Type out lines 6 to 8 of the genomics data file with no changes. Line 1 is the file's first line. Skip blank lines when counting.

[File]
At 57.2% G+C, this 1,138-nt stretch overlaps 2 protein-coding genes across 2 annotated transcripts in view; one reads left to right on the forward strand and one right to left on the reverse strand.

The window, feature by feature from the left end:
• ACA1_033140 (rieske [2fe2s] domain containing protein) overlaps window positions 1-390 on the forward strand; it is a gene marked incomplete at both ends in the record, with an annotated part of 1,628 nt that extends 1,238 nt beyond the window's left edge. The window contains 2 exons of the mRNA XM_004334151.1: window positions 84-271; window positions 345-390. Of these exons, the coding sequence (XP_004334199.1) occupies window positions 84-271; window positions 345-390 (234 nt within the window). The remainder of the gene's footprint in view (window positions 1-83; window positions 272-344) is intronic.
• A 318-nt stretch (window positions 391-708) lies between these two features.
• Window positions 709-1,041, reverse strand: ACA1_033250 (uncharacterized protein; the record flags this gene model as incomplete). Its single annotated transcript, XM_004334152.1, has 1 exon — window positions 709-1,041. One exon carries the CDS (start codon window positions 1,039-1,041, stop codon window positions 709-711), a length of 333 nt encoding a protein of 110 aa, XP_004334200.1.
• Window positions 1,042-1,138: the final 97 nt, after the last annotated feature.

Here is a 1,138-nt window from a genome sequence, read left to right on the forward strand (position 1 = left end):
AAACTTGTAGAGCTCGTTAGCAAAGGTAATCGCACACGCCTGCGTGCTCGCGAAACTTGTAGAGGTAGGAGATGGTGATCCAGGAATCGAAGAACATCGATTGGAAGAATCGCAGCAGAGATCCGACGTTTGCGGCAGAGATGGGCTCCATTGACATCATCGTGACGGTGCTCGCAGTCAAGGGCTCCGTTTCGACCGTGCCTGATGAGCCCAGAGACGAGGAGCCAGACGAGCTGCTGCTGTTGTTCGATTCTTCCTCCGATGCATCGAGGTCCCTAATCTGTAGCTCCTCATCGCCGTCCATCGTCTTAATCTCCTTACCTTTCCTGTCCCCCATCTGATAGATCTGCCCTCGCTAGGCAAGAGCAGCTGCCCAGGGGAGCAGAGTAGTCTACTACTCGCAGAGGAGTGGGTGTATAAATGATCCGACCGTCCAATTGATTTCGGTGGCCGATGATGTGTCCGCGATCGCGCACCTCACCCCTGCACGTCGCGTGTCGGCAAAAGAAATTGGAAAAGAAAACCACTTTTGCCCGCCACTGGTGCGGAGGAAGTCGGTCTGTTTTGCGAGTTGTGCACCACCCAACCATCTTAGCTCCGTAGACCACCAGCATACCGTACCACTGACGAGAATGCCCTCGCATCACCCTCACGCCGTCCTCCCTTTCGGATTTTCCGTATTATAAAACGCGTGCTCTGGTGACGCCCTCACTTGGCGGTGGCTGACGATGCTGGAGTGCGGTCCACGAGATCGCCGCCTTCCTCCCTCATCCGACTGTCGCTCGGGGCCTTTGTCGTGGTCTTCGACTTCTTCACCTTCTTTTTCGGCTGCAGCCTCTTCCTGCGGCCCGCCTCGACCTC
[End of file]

• Window positions 1,042-1,138: the final 97 nt, after the last annotated feature.

Here is a 1,138-nt window from a genome sequence, read left to right on the forward strand (position 1 = left end):
AAACTTGTAGAGCTCGTTAGCAAAGGTAATCGCACACGCCTGCGTGCTCGCGAAACTTGTAGAGGTAGGAGATGGTGATCCAGGAATCGAAGAACATCGATTGGAAGAATCGCAGCAGAGATCCGACGTTTGCGGCAGAGATGGGCTCCATTGACATCATCGTGACGGTGCTCGCAGTCAAGGGCTCCGTTTCGACCGTGCCTGATGAGCCCAGAGACGAGGAGCCAGACGAGCTGCTGCTGTTGTTCGATTCTTCCTCCGATGCATCGAGGTCCCTAATCTGTAGCTCCTCATCGCCGTCCATCGTCTTAATCTCCTTACCTTTCCTGTCCCCCATCTGATAGATCTGCCCTCGCTAGGCAAGAGCAGCTGCCCAGGGGAGCAGAGTAGTCTACTACTCGCAGAGGAGTGGGTGTATAAATGATCCGACCGTCCAATTGATTTCGGTGGCCGATGATGTGTCCGCGATCGCGCACCTCACCCCTGCACGTCGCGTGTCGGCAAAAGAAATTGGAAAAGAAAACCACTTTTGCCCGCCACTGGTGCGGAGGAAGTCGGTCTGTTTTGCGAGTTGTGCACCACCCAACCATCTTAGCTCCGTAGACCACCAGCATACCGTACCACTGACGAGAATGCCCTCGCATCACCCTCACGCCGTCCTCCCTTTCGGATTTTCCGTATTATAAAACGCGTGCTCTGGTGACGCCCTCACTTGGCGGTGGCTGACGATGCTGGAGTGCGGTCCACGAGATCGCCGCCTTCCTCCCTCATCCGACTGTCGCTCGGGGCCTTTGTCGTGGTCTTCGACTTCTTCACCTTCTTTTTCGGCTGCAGCCTCTTCCTGCGGCCCGCCTCGACCTC